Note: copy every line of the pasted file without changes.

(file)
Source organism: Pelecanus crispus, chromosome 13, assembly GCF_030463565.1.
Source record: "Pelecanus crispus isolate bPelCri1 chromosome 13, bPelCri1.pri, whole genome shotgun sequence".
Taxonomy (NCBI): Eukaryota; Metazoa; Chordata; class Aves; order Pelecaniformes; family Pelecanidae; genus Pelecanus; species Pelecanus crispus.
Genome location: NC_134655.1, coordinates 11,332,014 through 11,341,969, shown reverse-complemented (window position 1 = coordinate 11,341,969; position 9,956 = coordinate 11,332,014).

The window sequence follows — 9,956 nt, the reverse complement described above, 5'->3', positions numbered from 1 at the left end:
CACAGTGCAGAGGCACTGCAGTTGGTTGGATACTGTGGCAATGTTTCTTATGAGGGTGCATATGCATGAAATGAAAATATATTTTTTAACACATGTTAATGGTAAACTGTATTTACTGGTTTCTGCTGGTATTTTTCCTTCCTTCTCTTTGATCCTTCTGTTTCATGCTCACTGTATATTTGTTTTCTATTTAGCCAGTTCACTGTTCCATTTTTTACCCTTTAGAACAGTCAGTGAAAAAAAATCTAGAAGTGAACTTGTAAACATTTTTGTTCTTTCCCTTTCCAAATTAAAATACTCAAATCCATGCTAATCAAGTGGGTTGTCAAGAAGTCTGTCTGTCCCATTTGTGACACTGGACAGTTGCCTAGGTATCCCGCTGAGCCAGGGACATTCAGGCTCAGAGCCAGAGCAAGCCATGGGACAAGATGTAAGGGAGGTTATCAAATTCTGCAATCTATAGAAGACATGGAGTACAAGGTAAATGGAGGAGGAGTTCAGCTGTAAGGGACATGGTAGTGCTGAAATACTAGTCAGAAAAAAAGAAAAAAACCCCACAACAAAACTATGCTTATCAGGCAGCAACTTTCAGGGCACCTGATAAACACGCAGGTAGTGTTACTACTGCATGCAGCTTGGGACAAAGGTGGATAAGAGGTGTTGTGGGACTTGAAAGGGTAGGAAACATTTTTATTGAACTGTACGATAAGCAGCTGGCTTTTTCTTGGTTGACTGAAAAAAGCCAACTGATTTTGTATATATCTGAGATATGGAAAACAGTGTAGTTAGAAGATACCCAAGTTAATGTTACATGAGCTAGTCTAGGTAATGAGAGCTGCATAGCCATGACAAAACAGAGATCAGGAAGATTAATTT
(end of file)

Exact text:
Source organism: Pelecanus crispus, chromosome 13, assembly GCF_030463565.1.
Source record: "Pelecanus crispus isolate bPelCri1 chromosome 13, bPelCri1.pri, whole genome shotgun sequence".
Taxonomy (NCBI): Eukaryota; Metazoa; Chordata; class Aves; order Pelecaniformes; family Pelecanidae; genus Pelecanus; species Pelecanus crispus.
Genome location: NC_134655.1, coordinates 11,332,014 through 11,341,969, shown reverse-complemented (window position 1 = coordinate 11,341,969; position 9,956 = coordinate 11,332,014).

The window sequence follows — 9,956 nt, the reverse complement described above, 5'->3', positions numbered from 1 at the left end:
CACAGTGCAGAGGCACTGCAGTTGGTTGGATACTGTGGCAATGTTTCTTATGAGGGTGCATATGCATGAAATGAAAATATATTTTTTAACACATGTTAATGGTAAACTGTATTTACTGGTTTCTGCTGGTATTTTTCCTTCCTTCTCTTTGATCCTTCTGTTTCATGCTCACTGTATATTTGTTTTCTATTTAGCCAGTTCACTGTTCCATTTTTTACCCTTTAGAACAGTCAGTGAAAAAAAATCTAGAAGTGAACTTGTAAACATTTTTGTTCTTTCCCTTTCCAAATTAAAATACTCAAATCCATGCTAATCAAGTGGGTTGTCAAGAAGTCTGTCTGTCCCATTTGTGACACTGGACAGTTGCCTAGGTATCCCGCTGAGCCAGGGACATTCAGGCTCAGAGCCAGAGCAAGCCATGGGACAAGATGTAAGGGAGGTTATCAAATTCTGCAATCTATAGAAGACATGGAGTACAAGGTAAATGGAGGAGGAGTTCAGCTGTAAGGGACATGGTAGTGCTGAAATACTAGTCAGAAAAAAAGAAAAAAACCCCACAACAAAACTATGCTTATCAGGCAGCAACTTTCAGGGCACCTGATAAACACGCAGGTAGTGTTACTACTGCATGCAGCTTGGGACAAAGGTGGATAAGAGGTGTTGTGGGACTTGAAAGGGTAGGAAACATTTTTATTGAACTGTACGATAAGCAGCTGGCTTTTTCTTGGTTGACTGAAAAAAGCCAACTGATTTTGTATATATCTGAGATATGGAAAACAGTGTAGTTAGAAGATACCCAAGTTAATGTTACATGAGCTAGTCTAGGTAATGAGAGCTGCATAGCCATGACAAAACAGAGATCAGGAAGATTAATTT